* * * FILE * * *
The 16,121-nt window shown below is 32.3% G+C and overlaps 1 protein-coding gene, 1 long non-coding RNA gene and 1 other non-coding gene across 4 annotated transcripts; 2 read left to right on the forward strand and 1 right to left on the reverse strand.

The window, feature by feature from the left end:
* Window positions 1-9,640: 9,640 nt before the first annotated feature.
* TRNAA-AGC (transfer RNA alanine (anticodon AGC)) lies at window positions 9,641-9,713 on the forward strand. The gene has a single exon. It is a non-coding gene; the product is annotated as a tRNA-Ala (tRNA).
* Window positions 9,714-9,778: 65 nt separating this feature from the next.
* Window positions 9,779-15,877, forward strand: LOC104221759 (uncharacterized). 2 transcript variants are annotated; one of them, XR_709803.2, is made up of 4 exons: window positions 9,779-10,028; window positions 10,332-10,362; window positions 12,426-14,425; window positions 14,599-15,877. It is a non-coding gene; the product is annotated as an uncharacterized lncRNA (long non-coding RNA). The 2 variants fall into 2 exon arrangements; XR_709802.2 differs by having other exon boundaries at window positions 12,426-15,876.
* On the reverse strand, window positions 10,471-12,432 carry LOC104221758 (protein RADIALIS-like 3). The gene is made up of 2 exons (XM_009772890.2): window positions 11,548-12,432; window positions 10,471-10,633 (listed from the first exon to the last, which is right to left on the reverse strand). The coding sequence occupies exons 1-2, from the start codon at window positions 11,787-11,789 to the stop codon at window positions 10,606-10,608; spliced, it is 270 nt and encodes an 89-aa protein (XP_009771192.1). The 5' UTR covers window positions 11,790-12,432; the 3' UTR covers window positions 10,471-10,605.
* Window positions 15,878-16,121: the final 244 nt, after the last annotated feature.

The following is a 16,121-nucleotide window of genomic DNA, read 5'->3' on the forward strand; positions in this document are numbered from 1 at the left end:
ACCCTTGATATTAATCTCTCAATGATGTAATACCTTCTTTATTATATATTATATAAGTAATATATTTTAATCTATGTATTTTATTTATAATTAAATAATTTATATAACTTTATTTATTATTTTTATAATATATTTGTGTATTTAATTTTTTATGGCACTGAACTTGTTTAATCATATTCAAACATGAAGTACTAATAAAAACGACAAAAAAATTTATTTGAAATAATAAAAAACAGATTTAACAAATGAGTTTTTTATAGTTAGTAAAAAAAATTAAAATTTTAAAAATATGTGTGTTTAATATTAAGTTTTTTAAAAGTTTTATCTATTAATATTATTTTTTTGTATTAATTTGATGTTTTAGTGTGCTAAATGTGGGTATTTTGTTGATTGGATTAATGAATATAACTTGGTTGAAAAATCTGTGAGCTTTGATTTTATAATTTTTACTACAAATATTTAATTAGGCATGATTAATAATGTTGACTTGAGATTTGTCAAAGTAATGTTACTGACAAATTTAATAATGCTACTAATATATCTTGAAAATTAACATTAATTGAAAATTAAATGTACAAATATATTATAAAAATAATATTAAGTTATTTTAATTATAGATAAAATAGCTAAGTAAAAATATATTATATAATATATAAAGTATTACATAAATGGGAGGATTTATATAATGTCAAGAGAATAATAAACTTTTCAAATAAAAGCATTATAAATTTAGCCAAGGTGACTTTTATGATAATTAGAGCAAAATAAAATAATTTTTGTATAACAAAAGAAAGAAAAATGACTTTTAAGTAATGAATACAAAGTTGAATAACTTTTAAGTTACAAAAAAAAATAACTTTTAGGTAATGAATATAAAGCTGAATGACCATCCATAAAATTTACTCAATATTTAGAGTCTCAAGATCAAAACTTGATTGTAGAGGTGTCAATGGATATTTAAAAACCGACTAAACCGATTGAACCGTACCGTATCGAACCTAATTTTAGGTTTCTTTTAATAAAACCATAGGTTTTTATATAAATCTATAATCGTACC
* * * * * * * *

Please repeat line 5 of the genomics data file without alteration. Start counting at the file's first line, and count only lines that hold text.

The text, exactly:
* Window positions 9,714-9,778: 65 nt separating this feature from the next.